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Magnetic susceptibility as a high-resolution correlation tool and as a climatic proxy in Paleozoic rocks - Merits and pitfalls: Examples from the Devonian in Belgium
Da Silva, A.-C.; De Vleeschouwer, D.; Boulvain, F.; Claeys, P.; Fagel, N.; Humblet, M.; Mabille, C.; Michel, J.; Sardar Abadi, M.; Pas, D.; Dekkers, M.J. (2013). Magnetic susceptibility as a high-resolution correlation tool and as a climatic proxy in Paleozoic rocks - Merits and pitfalls: Examples from the Devonian in Belgium. Mar. Pet. Geol. 46: 173-189.
In: Marine and Petroleum Geology. Elsevier: Guildford. ISSN 0264-8172; e-ISSN 1873-4073, more
Peer reviewed article  

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Author keywords
    Magnetic susceptibility; Paleozoic; Paleoenvironment; Paleoclimate;Diagenesis; Magnetic minerals; Orbital forcing

Authors  Top 
  • Da Silva, A.-C., more
  • De Vleeschouwer, D., more
  • Boulvain, F., more
  • Claeys, P., more
  • Fagel, N., more
  • Humblet, M.
  • Mabille, C., more
  • Michel, J., more
  • Sardar Abadi, M., more
  • Pas, D., more
  • Dekkers, M.J.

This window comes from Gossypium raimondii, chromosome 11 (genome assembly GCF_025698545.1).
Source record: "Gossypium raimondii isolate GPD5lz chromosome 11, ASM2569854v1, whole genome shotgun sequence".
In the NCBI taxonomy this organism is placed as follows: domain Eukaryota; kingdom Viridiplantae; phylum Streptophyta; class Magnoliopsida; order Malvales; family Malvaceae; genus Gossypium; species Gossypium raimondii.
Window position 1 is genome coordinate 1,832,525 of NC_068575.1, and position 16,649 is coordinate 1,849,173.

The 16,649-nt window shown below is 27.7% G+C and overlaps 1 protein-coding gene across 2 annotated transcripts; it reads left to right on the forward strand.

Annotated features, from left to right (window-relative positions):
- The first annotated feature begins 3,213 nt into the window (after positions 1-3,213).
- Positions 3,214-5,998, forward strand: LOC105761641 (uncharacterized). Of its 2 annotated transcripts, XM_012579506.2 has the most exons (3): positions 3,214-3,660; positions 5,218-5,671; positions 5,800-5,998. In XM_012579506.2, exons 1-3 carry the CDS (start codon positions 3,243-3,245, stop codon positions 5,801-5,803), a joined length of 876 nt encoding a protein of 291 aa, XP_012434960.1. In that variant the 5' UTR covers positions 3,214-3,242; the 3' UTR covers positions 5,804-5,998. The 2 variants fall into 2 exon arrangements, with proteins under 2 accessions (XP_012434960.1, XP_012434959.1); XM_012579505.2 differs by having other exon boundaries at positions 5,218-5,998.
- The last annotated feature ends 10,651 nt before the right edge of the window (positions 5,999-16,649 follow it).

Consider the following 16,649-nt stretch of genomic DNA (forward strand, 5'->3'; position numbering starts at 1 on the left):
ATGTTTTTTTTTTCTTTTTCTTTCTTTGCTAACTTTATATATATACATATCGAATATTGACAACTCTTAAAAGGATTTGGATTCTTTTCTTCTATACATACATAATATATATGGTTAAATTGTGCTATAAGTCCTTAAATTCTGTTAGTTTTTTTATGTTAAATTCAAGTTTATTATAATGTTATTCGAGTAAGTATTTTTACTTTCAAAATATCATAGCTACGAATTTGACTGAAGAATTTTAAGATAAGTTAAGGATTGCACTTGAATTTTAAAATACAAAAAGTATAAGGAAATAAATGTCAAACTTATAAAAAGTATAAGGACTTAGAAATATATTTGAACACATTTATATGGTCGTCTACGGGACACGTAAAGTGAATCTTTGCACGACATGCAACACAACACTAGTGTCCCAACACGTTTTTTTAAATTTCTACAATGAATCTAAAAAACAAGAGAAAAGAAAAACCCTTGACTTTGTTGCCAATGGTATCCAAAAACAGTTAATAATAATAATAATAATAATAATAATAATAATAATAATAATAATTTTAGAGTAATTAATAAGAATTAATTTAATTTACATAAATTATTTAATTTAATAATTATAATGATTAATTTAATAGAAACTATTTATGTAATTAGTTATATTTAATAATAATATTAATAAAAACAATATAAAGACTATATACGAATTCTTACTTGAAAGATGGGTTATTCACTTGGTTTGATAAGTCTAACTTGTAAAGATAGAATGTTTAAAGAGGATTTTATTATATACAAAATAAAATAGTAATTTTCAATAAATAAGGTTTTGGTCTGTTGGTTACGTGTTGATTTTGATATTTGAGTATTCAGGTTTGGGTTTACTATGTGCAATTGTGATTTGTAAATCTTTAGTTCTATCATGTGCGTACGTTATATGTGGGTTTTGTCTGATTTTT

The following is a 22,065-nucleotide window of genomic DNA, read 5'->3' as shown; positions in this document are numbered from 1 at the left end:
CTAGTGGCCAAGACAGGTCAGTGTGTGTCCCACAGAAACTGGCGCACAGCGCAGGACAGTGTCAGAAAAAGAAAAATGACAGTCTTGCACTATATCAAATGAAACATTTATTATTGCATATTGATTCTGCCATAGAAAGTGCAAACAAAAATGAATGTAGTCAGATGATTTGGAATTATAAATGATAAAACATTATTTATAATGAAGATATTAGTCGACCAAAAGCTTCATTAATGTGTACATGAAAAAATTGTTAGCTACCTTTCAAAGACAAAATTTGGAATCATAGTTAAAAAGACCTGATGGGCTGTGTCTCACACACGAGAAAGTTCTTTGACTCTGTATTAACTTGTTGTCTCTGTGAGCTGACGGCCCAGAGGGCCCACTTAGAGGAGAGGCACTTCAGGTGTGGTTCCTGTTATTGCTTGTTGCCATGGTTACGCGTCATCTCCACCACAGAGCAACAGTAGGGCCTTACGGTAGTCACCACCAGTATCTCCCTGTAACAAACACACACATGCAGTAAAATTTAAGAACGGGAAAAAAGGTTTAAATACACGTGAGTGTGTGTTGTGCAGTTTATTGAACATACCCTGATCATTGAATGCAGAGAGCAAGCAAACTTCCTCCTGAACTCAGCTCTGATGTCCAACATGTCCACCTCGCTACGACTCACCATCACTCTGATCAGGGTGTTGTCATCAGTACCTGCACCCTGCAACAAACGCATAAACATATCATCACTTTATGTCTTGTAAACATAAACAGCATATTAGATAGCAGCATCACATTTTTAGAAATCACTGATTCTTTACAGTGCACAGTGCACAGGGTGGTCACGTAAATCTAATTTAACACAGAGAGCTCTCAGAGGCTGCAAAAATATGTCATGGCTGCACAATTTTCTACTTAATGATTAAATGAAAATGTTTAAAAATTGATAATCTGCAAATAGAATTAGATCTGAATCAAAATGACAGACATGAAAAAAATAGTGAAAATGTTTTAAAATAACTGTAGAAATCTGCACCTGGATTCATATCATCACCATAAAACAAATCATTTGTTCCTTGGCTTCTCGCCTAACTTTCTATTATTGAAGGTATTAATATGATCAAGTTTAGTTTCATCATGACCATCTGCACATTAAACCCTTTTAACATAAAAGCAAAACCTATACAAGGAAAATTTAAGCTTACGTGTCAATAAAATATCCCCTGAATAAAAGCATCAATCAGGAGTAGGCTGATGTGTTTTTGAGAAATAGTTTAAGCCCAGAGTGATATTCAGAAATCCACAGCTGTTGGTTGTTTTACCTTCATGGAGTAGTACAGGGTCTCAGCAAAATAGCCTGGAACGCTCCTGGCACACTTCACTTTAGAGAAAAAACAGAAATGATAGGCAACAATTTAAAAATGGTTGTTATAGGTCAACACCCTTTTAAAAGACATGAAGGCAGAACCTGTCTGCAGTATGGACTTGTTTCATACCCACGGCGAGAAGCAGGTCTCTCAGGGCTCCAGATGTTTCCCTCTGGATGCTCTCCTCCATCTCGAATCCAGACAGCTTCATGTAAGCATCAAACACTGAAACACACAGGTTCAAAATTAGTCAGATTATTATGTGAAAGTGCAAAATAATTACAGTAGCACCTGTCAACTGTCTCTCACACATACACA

Low-field magnetic susceptibility (?in) measurements are quick and sensitive enabling the creation of high-resolution records; making ?in an attractive correlation tool and a proxy for paleoclimate and paleoenvironments. In geologically young material – foremost in Cenozoic sediments – ?in belongs to the geoscientist's toolkit. However, ?in is a convolved signal and may reflect other processes than the often implicitly inferred depositional conditions. Diagenesis, remagnetization and low-grade metamorphism, can potentially obscure the original, depositional, ?in signal. This aspect is particularly important when interpreting ?in records from Paleozoic rocks. Here, we review data obtained from a large sample collection of Middle to Upper Devonian sections in Belgium. Comparison of ?in trends with paleoenvironmental indicators (facies) and with detrital input proxies (Zr, Th, Ti, Al) allowed to assess the persistence of depositional trends. Furthermore, the ?in signal was deconvolved into its dominant mineralogical contributions with the help of magnetic-property analysis. The main results are pointing to a magnetic signal dominated by fine-grained magnetite, of which paleomagnetic analysis indicated a formation during Carboniferous remagnetization. This prompts a potentially strong influence of post-depositional processes and it complicates the interpretation of ?in records in terms of depositional environments. However, in most of the sections, there is a relatively good relationship between ?in trends and facies evolution and between ?in and geochemical proxies for detrital inputs. This indicates that the newly formed magnetite grains would at least partly remain where they are formed, and this allows a relative preservation of the original signal, despite the strong influence of diagenesis. Two sections show a stronger impact of diagenesis, where for about half of these sections, the primary, depositional information is lost. The Eifelian–Givetian Monts de Baileux section was selected for time-series analysis of the ?in series. The Average Spectral Misfit (ASM) method is applied to explicitly evaluate the null hypothesis of no orbital signal and in this section, there is 99.05% chance that the MS signal is reflecting an orbital imprint.

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